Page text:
string[] lines = File.ReadAllLines(file);
        for (int i = 0; i < lines.Length; i++)
		{
            yield return new SampleDataFileRow
            {
                LineNumber = i + 1,
                LineText = lines[i]
            };
		}     
    }
}

Where the SampleDataFileRow objects look like this

public class SampleDataFileRow
{
    public int LineNumber { get; set; }
    public string LineText { get; set; }
    public float Score { get; set; }
}

And then from there we build the Lucene Index, which is done as follows:

public class LuceneService : ILuceneService
{
    // Note there are many different types of Analyzer that may be used with Lucene, the exact one you use
    // will depend on your requirements
    private Analyzer analyzer = new WhitespaceAnalyzer(); 
    private Directory luceneIndexDirectory;
    private IndexWriter writer;
    private string indexPath = @"c:\temp\LuceneIndex";

    public LuceneService()
    {
        InitialiseLucene();
    }

    private void InitialiseLucene()
    {
        if(System.IO.Directory.Exists(indexPath))
        {
            System.IO.Directory.Delete(indexPath,true);
        }

        luceneIndexDirectory = FSDirectory.GetDirectory(indexPath);
        writer = new IndexWriter(luceneIndexDirectory, analyzer, true);
    }

    public void BuildIndex(IEnumerable<SampleDataFileRow> dataToIndex)
    {
        foreach (var sampleDataFileRow in dataToIndex)
	    {
		    Document doc = new Document();
            doc.Add(new Field("LineNumber", 
			sampleDataFileRow.LineNumber.ToString() , 
			Field.Store.YES, 
			Field.Index.UN_TOKENIZED));
            doc.Add(new Field("LineText", 
			sampleDataFileRow.LineText, 
			Field.Store.YES, 
			Field.Index.TOKENIZED));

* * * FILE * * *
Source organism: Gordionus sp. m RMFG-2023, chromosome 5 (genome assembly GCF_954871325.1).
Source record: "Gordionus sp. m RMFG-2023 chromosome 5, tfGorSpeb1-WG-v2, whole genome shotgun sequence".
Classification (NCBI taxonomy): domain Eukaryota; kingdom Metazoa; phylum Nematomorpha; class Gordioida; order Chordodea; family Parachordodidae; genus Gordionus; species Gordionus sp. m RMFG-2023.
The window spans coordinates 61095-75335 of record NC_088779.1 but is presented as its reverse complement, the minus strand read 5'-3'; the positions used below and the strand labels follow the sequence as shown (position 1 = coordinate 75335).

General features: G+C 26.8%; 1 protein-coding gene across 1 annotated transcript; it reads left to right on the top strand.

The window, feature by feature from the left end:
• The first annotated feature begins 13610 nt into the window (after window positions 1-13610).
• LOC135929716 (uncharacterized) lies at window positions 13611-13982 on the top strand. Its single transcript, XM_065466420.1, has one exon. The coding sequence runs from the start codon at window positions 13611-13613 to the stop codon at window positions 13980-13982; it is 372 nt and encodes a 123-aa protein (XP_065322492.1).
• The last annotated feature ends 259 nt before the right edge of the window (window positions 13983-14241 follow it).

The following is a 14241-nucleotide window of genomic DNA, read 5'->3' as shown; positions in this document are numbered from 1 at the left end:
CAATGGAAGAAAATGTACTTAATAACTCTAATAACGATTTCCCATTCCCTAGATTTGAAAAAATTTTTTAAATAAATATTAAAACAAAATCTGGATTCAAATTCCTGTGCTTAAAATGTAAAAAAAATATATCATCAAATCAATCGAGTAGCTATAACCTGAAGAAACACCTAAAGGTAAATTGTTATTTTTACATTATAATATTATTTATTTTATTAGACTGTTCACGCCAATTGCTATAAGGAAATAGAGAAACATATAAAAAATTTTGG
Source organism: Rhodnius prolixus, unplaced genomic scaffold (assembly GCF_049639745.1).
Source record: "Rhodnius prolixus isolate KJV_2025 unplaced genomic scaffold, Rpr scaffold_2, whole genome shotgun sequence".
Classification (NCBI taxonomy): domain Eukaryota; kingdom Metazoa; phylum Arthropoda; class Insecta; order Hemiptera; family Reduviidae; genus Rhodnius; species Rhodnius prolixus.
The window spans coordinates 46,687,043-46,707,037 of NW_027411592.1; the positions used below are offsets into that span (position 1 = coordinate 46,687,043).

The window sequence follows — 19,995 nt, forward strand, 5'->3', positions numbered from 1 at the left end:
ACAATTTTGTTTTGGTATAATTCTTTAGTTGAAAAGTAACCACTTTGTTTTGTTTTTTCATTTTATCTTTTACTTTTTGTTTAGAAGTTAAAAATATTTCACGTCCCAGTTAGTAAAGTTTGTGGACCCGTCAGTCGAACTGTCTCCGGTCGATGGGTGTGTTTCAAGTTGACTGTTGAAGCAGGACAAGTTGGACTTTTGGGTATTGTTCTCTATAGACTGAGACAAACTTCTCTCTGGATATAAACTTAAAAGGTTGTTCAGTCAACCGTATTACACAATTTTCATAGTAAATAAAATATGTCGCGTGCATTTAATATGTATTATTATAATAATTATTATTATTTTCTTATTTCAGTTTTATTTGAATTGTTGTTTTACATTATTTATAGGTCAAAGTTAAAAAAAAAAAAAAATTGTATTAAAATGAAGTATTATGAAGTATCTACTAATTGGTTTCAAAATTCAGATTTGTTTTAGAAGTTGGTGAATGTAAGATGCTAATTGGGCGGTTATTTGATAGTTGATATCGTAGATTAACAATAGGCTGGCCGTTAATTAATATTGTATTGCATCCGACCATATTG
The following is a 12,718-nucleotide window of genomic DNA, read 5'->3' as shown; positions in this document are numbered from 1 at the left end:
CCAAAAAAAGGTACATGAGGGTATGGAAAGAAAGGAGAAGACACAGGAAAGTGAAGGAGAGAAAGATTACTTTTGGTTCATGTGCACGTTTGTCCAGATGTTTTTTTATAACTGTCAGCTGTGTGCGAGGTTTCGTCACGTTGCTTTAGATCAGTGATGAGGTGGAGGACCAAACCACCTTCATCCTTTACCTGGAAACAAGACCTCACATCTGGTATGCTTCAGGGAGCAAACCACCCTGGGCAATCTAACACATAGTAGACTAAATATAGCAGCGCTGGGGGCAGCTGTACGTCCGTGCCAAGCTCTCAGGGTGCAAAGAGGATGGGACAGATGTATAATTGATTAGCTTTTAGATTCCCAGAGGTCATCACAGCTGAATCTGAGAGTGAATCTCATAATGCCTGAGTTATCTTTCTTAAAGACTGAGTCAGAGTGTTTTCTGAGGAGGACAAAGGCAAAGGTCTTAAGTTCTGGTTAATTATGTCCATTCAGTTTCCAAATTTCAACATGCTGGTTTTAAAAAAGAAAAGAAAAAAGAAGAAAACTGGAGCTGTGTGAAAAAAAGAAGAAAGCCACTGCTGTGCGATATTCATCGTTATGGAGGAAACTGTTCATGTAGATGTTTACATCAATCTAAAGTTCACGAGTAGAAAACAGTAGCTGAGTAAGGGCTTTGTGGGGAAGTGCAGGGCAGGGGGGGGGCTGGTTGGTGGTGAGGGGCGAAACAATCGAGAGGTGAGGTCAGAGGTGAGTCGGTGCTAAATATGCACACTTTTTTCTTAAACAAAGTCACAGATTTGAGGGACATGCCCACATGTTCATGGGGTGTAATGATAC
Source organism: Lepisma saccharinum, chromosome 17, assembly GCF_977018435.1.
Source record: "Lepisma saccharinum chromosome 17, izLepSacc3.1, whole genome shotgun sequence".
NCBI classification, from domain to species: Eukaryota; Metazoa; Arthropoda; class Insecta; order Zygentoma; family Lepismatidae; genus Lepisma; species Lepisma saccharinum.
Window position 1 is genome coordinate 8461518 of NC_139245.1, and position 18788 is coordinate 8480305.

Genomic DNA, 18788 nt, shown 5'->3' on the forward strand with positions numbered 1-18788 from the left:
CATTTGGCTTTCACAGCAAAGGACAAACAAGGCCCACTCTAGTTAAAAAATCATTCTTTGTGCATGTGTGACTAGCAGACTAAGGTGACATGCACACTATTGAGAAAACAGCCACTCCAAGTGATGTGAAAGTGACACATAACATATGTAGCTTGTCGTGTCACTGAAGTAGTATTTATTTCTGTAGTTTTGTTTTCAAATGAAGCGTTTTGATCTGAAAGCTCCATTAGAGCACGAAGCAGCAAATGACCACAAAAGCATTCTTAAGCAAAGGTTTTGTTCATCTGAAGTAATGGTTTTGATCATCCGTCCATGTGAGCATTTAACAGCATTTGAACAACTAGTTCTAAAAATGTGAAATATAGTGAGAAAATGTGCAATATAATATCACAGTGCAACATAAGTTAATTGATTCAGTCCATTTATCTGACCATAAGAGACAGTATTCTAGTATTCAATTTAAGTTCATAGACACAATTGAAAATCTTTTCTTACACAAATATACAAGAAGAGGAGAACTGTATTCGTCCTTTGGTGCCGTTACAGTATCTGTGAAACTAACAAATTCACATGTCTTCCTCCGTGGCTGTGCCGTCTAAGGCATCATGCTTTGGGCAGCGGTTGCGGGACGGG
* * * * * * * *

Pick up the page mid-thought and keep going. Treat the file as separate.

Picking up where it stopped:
writer.AddDocument(doc);
	    }
        writer.Optimize();
        writer.Flush();
        writer.Close();
        luceneIndexDirectory.Close();
    }


    ....
    ....
    ....
    ....
    ....
}

I think that code is fairly simple and easy to follow, we essentially just do  this:

  1. Create new Lucene index directory
  2. Create a Lucene writer
  3. Create a new Lucene Document for our source object,
  4. Add the fields to the Lucene Document
  5. Write the Lucene Document to disk

One thing that may be of interest, is that if you are dealing with vast  quantites of data you may want to create static Field fields and  reuse them rather than creating new one each time you rebuild the index.  Obviously for this demo the Lucene index is only created once per application  run, but in a production application you may build the index every 5 mins or  something like that, in which case I would recommend reusing the Field objects by making static fields that get re-used.

 

What Gets Searched And How

So in terms of searching the indexed data this is really easy and all you  need to do is something like this:

public class LuceneService : ILuceneService
{
    // Note there are many different types of Analyzer that may be used with Lucene, the exact one you use
    // will depend on your requirements
    private Analyzer analyzer = new WhitespaceAnalyzer(); 
    private Directory luceneIndexDirectory;
    private IndexWriter writer;
    private string indexPath = @"c:\temp\LuceneIndex";

    public LuceneService()
    {
        InitialiseLucene();
    }

    ....
    ....


    public IEnumerable<SampleDataFileRow> Search(string searchTerm)
    {
        IndexSearcher searcher = new IndexSearcher(luceneIndexDirectory);
        QueryParser parser = new QueryParser("LineText", analyzer);

        Query query = parser.Parse(searchTerm);
        Hits hitsFound = searcher.Search(query);
        List<SampleDataFileRow> results = new List<SampleDataFileRow>();
        SampleDataFileRow sampleDataFileRow = null;

        for (int i = 0; i < hitsFound.Length(); i++)
        {
            sampleDataFileRow = new SampleDataFileRow();
            Document doc = hitsFound.Doc(i);
            sampleDataFileRow.LineNumber = int.Parse(doc.Get("LineNumber"));
            sampleDataFileRow.LineText = doc.Get("LineText");
            float score = hitsFound.Score(i);
            sampleDataFileRow.Score = score;
            results.Add(sampleDataFileRow);
        }
           
        return results.OrderByDescending(x => x.Score).ToList();
    }
}

There is not much too that to be honest, and I think the code explains all you need to know

Lucene GUI

There is also a pretty cool GUI for examining your stored Lucene data, which  is called "Luke.NET", and it freely available from codeplex using the following  link:

http://luke.codeplex.com/releases/view/82033

When you run this tool you will need to enter the path to the index directory  for the Lucene index that was created. For this demo app that is